Stopping the spill

Once a leak has happened, it is impossible to contain the spill. If the New York Times had not published, someone else would have. And they may have done it in a way that was more disrespectful to the bereaved and injured; and in a manner that sensationalised the material.

In a free society, leaks will always be one of the sources news organisations rely on for their stories. Gone are the days when a chancellor of the exchequer would feel impelled to resign because he had mentioned an item in the budget to a journalist when he was on his way to deliver it, as Hugh Dalton did in 1947.

Indeed, leaks now have a special status of their own in the news agenda – leaks by the likes of Julian Assange, Chelsea Manning and Edward Snowden had a greater impact on the news agenda than the work of many a Pulitzer Prize-winning journalist.

Legitimate source

From the editor’s perspective, of primary importance will be the need to be assured that the material is from a legitimate source. In this case – where the information appears to have come from official intelligence sources – the New York Times will have been easily satisfied about the veracity of the material.

The motivation for the leak will also have been taken into consideration. Journalists know that sometimes they are being used. In this case, the motivation is still unclear. And on the face of it, it looks like the material was being shared just because it could be. Even if, as an editor, you know you are being played as part of a bigger game, you might well decide to go to press in any case if the information is clearly in the public interest.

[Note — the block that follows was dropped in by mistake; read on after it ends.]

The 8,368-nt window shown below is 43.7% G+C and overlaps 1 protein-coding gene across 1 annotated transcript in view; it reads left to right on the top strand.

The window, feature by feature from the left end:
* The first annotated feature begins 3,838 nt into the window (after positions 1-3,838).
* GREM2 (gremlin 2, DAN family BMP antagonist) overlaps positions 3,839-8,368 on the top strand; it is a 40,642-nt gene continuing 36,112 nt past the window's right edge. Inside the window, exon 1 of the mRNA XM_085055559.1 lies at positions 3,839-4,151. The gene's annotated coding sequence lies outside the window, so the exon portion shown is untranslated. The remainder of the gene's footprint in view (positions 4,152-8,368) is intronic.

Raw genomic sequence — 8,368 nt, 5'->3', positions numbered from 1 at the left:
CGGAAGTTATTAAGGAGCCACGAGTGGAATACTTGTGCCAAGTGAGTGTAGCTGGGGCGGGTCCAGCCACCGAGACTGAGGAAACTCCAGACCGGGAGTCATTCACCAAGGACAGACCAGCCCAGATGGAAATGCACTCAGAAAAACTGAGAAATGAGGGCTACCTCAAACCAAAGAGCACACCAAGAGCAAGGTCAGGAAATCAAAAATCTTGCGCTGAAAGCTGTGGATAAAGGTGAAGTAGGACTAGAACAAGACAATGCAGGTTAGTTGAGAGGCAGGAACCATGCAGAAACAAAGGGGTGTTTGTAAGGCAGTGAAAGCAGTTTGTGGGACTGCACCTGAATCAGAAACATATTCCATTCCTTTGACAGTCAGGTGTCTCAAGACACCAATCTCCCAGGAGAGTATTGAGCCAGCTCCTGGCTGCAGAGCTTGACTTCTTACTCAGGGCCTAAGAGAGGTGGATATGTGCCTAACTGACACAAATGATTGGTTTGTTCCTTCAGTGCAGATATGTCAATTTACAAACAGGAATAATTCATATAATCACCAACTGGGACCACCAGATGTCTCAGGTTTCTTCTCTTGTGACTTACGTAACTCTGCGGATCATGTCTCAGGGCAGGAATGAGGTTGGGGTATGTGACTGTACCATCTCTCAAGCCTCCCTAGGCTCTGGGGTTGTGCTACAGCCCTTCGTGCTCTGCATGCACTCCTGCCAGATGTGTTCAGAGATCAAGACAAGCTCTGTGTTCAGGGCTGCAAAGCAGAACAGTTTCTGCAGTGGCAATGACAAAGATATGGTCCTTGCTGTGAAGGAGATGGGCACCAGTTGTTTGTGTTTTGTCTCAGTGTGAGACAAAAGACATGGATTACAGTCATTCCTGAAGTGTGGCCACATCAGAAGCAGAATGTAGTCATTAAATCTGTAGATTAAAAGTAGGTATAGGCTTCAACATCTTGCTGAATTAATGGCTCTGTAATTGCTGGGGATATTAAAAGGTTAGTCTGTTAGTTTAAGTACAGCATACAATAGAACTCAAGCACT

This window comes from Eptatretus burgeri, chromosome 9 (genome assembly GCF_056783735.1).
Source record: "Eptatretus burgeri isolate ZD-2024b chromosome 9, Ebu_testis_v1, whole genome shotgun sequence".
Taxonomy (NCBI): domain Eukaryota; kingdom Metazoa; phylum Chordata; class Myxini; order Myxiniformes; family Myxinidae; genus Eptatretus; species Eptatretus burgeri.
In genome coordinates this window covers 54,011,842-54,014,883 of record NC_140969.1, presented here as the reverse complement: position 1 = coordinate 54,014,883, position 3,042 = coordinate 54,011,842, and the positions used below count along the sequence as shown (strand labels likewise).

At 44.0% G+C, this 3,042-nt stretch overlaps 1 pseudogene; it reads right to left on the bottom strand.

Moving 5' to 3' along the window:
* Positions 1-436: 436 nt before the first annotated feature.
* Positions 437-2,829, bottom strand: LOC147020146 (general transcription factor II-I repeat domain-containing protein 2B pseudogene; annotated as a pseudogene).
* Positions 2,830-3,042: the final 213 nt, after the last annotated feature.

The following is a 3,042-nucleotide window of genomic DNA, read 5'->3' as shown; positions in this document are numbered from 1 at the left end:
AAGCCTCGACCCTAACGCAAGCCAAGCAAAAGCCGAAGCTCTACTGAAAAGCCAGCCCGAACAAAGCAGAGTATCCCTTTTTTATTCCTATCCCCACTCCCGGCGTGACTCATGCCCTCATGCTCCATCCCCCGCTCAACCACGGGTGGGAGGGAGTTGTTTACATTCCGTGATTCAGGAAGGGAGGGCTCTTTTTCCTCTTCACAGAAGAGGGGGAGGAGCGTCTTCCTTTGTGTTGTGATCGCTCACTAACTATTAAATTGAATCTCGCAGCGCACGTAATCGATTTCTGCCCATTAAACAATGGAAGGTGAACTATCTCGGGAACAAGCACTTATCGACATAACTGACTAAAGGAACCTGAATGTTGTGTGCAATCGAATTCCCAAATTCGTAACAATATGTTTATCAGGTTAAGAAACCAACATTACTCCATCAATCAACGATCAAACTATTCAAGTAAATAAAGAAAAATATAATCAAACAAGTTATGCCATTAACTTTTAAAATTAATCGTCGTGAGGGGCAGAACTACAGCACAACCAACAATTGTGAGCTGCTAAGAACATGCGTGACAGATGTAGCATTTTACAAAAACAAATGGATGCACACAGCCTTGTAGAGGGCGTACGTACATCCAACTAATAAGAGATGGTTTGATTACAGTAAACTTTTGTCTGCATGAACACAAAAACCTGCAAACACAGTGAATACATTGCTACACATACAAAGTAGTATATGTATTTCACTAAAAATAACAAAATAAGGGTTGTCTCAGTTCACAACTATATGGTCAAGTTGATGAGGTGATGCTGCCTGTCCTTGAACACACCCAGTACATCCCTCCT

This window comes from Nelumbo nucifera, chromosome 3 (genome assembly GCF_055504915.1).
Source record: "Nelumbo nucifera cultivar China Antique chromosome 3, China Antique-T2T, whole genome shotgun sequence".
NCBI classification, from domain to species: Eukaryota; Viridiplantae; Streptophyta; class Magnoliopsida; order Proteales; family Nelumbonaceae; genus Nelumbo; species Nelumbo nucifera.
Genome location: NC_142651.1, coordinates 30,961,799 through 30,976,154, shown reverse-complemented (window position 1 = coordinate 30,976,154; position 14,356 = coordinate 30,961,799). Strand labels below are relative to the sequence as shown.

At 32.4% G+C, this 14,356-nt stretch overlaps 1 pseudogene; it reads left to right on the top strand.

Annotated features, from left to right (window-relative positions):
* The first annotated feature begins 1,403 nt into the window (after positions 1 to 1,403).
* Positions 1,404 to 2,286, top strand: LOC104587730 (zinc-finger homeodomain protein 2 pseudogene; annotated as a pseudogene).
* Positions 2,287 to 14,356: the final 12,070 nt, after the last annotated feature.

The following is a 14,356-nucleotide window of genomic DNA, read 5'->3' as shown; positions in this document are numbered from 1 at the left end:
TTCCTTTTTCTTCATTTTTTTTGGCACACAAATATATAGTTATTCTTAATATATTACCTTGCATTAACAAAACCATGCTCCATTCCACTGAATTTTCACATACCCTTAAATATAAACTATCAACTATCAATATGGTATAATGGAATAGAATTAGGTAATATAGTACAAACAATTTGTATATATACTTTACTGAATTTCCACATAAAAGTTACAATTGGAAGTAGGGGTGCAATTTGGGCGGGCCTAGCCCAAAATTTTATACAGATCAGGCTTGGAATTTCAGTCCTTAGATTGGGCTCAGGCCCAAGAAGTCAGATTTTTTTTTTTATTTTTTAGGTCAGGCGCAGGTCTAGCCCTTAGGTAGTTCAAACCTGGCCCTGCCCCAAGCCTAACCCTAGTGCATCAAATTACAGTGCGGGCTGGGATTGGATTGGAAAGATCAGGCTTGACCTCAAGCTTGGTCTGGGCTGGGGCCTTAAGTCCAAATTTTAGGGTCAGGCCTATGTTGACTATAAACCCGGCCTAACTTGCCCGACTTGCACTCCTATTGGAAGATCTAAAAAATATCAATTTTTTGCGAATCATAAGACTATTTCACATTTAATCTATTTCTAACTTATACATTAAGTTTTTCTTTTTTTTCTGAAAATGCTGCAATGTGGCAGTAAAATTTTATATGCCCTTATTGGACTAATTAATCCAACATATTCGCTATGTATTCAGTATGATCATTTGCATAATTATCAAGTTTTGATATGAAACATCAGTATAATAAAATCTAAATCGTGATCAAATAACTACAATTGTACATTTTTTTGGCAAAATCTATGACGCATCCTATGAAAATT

Far removed from the scene of this particular crime, the New York Times will have been less concerned about the impact its story will have had on those who are suffering after this atrocity. A British editor would have almost certainly have considered the issues about intrusion on grief, which is covered by the IPSO editor’s code.

They will certainly have been swayed by concern over the impact on the investigation. But they would also be conscious that if the material is out there someone will use it.

Only those close to the victims will be able to say whether this adds to their sense of loss or not. In many cases, families want to know everything they can – sometimes it is a way of sharing the pain of the loved one they have lost. A vacuum is often worse.

Public interest

In terms of the public interest – this is undoubtedly one of those cases where the need to know is not driven by prurience or the desire for salacious gossip. The importance of the story is perhaps less in what it says about the bomber and his crime, but more about the fitness of international intelligence agencies to meet the threat of terrorism.

It also tells us much about the relationship between Britain and America – particularly as the leak came after home secretary Amber Rudd’s blunt warning over the leaking of the bomber’s name.

And it reveals a dysfunctional relationship between those charged – on both sides of the Atlantic – with keeping us safe and secure. In bringing that to public light, the New York Times may well have done us all a service. This is a faultline in the fight against terror that needs to be fixed.

The ethical dilemma here rests not with the press, but with the people who decided to share intelligence that had been given to them in confidence. Don’t shoot the messenger.

Tom Collins, Professorial Teaching Fellow, Communications, Media and Culture, University of Stirling.

This article first appeared on The Conversation.

[“Source-ndtv”]

Questions Raised About Apple’s Motives for Pulling New York Times App From China

Questions Raised About Apple's Motives for Pulling New York Times App From China